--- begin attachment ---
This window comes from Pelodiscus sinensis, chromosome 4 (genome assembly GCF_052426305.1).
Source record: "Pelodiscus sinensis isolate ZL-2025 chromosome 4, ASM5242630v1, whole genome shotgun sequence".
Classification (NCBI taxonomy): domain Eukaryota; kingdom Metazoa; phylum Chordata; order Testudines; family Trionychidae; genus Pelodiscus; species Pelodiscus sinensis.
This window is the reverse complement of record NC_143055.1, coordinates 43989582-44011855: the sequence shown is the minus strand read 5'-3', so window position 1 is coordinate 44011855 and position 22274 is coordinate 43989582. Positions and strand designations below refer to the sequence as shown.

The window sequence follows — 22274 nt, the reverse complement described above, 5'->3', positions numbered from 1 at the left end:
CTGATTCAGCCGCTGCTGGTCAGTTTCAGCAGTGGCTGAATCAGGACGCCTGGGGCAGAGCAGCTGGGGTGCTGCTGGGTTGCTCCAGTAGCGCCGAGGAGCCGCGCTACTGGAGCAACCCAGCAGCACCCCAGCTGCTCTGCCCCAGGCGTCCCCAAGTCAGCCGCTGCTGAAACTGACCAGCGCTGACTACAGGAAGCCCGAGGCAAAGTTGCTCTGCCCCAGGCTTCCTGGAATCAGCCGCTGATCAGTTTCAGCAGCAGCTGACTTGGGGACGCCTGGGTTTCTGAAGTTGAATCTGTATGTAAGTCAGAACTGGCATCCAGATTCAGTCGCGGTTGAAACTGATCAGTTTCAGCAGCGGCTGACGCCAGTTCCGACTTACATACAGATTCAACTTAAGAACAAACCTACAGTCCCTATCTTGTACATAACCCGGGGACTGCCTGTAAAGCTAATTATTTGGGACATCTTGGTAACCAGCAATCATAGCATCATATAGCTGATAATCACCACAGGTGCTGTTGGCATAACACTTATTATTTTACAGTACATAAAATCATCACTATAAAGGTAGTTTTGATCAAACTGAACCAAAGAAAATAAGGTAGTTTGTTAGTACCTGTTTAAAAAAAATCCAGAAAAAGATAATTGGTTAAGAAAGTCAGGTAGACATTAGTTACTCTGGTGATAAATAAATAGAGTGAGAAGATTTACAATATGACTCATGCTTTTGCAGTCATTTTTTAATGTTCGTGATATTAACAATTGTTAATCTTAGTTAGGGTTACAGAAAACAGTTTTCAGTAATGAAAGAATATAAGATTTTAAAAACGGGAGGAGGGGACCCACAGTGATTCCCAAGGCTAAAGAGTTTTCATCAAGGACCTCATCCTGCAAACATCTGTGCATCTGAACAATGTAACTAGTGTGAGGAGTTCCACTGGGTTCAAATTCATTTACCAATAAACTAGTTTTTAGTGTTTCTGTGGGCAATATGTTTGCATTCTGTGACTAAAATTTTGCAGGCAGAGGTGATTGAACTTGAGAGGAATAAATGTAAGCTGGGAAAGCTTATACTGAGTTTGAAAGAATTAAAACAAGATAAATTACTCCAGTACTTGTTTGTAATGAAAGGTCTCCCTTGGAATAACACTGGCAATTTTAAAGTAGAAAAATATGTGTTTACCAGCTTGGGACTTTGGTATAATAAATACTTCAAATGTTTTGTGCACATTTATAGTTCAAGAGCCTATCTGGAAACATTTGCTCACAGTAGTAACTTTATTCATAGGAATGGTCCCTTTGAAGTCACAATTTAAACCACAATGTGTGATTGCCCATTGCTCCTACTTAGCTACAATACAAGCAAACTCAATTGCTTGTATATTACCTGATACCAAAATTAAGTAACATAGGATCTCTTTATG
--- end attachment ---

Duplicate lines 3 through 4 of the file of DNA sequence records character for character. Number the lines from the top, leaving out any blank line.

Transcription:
Classification (NCBI taxonomy): domain Eukaryota; kingdom Metazoa; phylum Chordata; order Testudines; family Trionychidae; genus Pelodiscus; species Pelodiscus sinensis.
This window is the reverse complement of record NC_143055.1, coordinates 43989582-44011855: the sequence shown is the minus strand read 5'-3', so window position 1 is coordinate 44011855 and position 22274 is coordinate 43989582. Positions and strand designations below refer to the sequence as shown.